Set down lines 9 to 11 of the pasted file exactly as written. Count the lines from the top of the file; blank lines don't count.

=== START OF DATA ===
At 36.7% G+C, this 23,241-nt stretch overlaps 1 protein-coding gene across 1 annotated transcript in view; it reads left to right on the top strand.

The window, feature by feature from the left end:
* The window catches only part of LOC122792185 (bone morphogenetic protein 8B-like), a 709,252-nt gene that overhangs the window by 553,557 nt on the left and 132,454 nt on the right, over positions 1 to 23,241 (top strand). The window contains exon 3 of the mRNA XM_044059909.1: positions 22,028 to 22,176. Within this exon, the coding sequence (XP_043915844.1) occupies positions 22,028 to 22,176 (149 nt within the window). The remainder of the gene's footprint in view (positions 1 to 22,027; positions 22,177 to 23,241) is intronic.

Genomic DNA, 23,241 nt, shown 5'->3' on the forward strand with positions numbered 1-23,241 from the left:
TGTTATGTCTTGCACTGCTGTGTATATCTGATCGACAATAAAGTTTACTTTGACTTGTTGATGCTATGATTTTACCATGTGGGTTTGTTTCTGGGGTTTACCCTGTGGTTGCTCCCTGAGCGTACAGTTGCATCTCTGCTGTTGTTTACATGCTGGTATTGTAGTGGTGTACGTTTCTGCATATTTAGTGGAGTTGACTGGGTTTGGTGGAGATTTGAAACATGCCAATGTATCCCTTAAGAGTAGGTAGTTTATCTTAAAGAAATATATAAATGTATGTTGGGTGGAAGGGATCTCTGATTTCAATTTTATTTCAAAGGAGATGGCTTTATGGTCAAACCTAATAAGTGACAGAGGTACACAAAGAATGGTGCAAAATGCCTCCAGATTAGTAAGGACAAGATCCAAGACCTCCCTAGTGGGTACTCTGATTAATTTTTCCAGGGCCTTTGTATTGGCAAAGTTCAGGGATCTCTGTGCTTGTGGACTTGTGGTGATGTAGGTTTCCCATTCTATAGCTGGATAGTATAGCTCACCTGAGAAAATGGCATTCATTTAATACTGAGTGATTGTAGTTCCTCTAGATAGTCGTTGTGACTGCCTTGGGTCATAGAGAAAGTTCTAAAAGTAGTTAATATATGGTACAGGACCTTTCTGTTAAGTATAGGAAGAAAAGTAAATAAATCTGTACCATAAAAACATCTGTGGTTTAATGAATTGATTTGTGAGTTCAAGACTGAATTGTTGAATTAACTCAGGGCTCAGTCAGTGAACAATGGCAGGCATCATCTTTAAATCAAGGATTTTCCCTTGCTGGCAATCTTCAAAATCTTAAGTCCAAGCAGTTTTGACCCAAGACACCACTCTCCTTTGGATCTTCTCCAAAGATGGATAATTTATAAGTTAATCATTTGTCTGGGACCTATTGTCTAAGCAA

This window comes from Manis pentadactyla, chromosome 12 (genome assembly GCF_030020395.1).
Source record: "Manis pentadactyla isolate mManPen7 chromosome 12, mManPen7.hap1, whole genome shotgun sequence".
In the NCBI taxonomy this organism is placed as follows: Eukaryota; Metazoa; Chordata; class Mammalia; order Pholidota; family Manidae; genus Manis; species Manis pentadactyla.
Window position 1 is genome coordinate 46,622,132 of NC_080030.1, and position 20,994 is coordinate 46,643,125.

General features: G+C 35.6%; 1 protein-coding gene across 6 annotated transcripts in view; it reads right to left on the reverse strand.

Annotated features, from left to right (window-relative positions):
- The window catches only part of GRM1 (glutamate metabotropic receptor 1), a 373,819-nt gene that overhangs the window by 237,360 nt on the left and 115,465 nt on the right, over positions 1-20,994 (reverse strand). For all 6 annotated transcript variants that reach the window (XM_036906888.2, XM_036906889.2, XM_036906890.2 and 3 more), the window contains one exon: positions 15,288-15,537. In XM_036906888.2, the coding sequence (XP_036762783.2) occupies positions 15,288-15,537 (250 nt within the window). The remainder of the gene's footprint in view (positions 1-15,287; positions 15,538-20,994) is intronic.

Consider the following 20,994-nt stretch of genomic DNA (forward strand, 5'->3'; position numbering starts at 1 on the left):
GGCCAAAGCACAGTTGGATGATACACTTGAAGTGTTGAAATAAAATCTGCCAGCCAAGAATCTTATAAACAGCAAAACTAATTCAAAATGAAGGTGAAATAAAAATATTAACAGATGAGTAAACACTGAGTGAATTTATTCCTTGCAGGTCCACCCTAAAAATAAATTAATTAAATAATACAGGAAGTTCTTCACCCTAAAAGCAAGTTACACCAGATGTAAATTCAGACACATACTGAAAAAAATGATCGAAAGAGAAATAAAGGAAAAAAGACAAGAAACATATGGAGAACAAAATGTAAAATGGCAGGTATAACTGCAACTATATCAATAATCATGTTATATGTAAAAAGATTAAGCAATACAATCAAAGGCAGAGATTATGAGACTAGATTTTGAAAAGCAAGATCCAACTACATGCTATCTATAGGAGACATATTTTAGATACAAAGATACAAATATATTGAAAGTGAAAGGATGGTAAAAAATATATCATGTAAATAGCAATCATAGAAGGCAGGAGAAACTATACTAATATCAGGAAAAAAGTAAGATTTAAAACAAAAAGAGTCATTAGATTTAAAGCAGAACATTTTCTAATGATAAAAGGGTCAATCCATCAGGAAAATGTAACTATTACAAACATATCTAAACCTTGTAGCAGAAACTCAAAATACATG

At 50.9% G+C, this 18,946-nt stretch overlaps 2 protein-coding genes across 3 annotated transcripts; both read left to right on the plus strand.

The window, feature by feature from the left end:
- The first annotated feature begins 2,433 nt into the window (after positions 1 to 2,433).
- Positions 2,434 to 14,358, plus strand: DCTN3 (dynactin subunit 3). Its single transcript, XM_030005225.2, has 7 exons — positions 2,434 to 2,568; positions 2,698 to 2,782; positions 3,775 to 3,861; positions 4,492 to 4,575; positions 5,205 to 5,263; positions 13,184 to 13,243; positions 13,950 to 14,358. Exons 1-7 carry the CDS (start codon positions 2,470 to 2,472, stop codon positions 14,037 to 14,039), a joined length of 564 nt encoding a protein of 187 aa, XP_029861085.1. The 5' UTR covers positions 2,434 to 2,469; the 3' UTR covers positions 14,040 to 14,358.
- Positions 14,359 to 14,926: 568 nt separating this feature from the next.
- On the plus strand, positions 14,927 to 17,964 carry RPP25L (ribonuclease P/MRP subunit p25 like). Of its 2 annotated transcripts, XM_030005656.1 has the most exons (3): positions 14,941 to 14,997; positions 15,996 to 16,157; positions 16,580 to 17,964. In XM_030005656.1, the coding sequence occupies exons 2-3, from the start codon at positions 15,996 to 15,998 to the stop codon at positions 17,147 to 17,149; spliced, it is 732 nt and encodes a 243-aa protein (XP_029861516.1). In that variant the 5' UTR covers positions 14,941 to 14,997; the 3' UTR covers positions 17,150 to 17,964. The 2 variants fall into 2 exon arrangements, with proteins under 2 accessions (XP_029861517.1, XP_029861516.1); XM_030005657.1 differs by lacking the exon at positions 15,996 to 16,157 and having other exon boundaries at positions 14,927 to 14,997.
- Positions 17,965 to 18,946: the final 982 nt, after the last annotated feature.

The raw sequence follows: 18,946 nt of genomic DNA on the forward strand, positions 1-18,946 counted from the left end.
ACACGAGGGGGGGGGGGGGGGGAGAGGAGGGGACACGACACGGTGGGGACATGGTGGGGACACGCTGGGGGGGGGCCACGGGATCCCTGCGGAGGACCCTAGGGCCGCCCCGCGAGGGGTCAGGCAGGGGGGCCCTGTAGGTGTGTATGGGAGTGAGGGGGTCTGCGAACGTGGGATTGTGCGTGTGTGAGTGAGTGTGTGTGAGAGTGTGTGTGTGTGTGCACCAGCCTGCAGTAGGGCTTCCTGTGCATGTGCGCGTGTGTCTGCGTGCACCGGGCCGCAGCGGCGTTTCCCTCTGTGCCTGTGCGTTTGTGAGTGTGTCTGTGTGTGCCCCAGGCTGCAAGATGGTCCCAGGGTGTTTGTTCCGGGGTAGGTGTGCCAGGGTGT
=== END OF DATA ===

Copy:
Window position 1 is genome coordinate 46,622,132 of NC_080030.1, and position 20,994 is coordinate 46,643,125.

General features: G+C 35.6%; 1 protein-coding gene across 6 annotated transcripts in view; it reads right to left on the reverse strand.

Annotated features, from left to right (window-relative positions):